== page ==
Festival #8:  MARCH 16-18, 1984


AUBURNDALE STAR - Thursday, March 22, 1984  

'Quite a few more' see
eighth bluegrass fest


MELANIE POTTER
Auburndale Star


It was a colorful weekend at Auburndale City Park as bands, musicians. cloggers, and vendors turned out for the eighth annual Florida Bluegrass Championships.
Jim Hammond, president of the sponsoring Sertoma Club, estimated that between 20,000 and 30,000 people attended the three-day festival.
"I think we had quite a few more than last year, but I felt last year's estimate was a bit high," Hammond said.
An estimated 21,000 people attended the 1983 festival.
Last year's winner of the band competition, Southern Star Bluegrass of Plant City won the first-place award again this year. The Robert N. Pretzie Award, worth $1,500 was presented to the band by Wilf Deweese, secretary of the Sertoma Club.
"We didn't think we'd win," said Ed Mott, the band's agent and business manager. "We heard the other bands and they were good.''
Southern Star has been together for seven years and have released an album entitled "Our Way".
Sertoma members, Bill Leeder and Wally Quick (also festival chairman) presented Southland Express with the second-place M.E. "Hap" Hill Award and $1,000.
The third-place band was the Ramblin' Roses of Auburndale, which picked up $500.
Fourth place went to The Beaumont Family, which was, awarded $200.
Winners of the individual performances each won $100. Eddie Barrs won the fiddle competition and was presented the Shinn-Storch Award. Dan Smith, also a member of the winning Southern Star band, was the mandolin competition. Gilbert Hancock was winner of the banjo competition.
The Pretzie, "Hap" Hill, and Shinn-Storch Awards were named for the four local Sertomans who were killed in a January plane crash in Georgia. They were returning from a mid-year Sertoma conference in Tennessee.
"I think it (the festival) went pretty good." said Hammond. "We're pleased with the events and the cooperation we received from the city government!"
"We had no real problems", said Larry Walker another Sertoma member. "Marvin Wiley (recreation director) and the city staff opened their hands and let us do whatever was necessary."
"Out minor problem was we needed a piano Sunday and within 10 minutes the city had one for us."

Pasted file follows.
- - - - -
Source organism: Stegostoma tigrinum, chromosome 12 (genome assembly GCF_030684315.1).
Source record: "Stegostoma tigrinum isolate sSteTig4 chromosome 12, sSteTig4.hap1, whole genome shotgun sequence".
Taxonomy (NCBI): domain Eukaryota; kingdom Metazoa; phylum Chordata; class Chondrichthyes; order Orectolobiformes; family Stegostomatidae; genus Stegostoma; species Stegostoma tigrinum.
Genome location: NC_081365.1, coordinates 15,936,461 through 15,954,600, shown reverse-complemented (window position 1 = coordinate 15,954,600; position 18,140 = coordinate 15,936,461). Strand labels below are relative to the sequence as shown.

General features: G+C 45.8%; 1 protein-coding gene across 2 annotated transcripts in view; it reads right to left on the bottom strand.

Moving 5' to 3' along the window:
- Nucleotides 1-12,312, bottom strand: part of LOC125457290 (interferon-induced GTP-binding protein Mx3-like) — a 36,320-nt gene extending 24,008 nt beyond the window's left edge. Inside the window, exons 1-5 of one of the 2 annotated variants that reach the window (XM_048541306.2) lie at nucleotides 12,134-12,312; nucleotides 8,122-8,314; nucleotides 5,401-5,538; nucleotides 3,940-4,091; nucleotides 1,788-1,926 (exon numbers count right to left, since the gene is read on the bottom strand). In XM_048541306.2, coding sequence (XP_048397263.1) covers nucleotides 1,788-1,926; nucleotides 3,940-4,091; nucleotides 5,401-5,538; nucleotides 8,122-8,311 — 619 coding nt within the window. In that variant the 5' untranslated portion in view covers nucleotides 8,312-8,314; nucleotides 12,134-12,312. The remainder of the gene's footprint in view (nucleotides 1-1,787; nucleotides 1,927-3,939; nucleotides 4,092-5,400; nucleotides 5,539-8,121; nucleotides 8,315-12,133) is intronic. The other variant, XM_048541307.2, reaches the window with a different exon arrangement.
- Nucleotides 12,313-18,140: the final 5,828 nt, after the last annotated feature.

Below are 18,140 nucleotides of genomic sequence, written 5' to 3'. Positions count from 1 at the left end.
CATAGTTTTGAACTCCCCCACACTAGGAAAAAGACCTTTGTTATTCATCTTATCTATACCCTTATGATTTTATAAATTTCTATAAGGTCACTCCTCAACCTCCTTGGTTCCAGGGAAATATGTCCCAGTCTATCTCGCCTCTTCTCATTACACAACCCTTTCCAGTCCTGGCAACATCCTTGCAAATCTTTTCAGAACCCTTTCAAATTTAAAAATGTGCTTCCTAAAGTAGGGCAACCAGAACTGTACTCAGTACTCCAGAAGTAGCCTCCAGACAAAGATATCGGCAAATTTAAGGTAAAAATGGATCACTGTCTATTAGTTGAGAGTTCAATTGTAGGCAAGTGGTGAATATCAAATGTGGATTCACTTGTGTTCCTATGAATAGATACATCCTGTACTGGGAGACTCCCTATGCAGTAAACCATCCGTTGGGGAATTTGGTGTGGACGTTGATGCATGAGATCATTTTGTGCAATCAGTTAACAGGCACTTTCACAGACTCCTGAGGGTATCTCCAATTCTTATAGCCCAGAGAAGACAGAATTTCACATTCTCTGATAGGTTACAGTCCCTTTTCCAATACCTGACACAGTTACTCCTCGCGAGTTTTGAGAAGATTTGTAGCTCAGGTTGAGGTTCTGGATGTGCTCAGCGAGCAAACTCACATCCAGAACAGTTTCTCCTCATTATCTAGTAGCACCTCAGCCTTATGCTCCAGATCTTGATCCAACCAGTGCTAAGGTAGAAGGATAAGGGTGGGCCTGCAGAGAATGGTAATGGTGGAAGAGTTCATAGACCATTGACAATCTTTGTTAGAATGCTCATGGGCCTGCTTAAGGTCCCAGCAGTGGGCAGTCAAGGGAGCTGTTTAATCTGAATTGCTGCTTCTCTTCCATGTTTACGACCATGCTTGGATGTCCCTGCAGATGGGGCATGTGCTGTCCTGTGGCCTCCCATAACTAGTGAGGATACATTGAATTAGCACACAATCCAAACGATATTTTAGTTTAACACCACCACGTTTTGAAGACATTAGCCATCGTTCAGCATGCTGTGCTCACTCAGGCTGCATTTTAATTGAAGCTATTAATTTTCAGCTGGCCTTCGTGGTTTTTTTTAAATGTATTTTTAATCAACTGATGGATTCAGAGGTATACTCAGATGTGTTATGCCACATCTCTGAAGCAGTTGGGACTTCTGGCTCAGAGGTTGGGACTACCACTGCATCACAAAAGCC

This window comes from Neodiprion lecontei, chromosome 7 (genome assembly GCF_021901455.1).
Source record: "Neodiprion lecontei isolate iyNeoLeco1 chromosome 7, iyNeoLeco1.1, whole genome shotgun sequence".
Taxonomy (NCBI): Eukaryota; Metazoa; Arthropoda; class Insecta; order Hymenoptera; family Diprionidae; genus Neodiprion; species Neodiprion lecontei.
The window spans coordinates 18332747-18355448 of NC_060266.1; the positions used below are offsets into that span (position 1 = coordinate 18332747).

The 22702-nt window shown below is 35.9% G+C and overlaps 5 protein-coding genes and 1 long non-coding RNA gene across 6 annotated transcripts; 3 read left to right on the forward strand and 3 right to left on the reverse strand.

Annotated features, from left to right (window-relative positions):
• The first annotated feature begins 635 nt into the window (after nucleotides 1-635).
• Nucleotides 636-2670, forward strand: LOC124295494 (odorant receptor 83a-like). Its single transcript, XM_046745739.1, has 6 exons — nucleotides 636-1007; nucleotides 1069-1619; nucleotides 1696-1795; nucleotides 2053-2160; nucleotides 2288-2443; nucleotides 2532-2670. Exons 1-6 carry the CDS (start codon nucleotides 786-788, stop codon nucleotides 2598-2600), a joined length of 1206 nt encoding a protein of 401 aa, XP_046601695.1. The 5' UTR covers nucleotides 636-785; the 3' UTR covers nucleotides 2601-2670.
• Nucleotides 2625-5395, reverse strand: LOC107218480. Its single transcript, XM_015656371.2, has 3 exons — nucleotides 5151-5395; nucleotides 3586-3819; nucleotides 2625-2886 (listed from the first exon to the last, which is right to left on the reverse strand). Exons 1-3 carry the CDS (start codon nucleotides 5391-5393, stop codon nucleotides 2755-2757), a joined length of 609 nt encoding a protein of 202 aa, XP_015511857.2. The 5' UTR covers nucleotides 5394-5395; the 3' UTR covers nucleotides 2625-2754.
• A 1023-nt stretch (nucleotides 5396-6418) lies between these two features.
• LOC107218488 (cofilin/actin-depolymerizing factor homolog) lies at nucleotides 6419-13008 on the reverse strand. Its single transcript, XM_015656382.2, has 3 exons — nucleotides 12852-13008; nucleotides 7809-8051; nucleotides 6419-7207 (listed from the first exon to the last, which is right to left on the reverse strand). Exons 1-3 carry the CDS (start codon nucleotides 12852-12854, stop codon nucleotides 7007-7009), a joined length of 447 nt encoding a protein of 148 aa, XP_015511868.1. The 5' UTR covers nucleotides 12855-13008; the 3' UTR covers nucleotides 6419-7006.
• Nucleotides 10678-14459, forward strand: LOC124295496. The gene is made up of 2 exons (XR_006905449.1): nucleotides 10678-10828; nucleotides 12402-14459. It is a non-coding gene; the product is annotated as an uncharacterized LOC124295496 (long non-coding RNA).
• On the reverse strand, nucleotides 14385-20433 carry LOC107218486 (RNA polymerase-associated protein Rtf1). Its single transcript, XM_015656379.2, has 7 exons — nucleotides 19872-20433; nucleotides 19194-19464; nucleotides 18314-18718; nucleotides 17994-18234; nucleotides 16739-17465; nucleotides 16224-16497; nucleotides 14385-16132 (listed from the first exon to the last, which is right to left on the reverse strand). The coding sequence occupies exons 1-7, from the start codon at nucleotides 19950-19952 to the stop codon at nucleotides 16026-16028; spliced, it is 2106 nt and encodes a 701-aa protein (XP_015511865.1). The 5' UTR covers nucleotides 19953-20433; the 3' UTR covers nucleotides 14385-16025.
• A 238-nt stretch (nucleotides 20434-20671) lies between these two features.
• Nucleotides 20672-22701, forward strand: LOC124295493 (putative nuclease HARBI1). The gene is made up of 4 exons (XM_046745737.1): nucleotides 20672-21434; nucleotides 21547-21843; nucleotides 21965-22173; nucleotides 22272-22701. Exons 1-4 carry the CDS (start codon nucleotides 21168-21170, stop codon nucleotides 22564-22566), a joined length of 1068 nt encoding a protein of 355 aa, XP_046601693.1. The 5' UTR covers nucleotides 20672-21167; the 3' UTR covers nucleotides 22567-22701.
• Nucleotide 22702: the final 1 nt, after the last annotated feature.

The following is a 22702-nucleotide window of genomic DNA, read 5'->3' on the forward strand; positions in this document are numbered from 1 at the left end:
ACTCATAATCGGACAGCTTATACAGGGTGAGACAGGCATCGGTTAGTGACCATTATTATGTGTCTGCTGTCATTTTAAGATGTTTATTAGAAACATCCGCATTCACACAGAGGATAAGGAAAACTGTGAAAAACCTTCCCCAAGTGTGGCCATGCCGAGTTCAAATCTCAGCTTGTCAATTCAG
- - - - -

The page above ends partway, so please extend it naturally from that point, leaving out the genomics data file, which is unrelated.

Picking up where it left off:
Walker helped organize the bands before their stage appearance.
Carl Allen was once again at the helm, directing the festivities as the master of ceremonies. Allen was honored Friday by having the day named after him. Not only is he a member of the Sertoma Club he is also is responsible for originating the festival eight years ago.
It was real good; we had a larger crowd and better weather", said Allen. "It seems like we were attracting better bands this year.
"I go to a lot of bluegrass shows and that one we had was as good as any of them." he said.
A new feature of this year's festival was the addition of gospel music to the program. Three gospel groups appeared Sunday - Little Jimmy Taylor and the Premiers, Lewis Shumate and the Shumate Family and Shekinah.
"The gospel was well received," said Walker. "We need to lean toward the quartets or bluegrass style. We'll probably keep the gospel (next year) but try to start it earlier."
Scheduled to been at noon, the gospel performances were delayed until almost 1 p.m..
Another plus for the Sertomans and festival-goers was that there was enough food this year. Unlike last year's festival when the Sertoma Club was not involved with the concessions, there was a shortage. Hamm said the club figured it just right. LaSertoma, the sister club of Sertoma, sold concessions and volunteered to cook and serve the barbecue meals.
"We did very well with the food this year." said Hammond. "We did it ourselves and had a better handle on it."
An important aspect of the festival was the flurry of activity businesses in town reported as a result of the thousands of visitors in the area.
"It was well received by the people in town," said Walker. "For the people to come out and have a good time is worthwhile.

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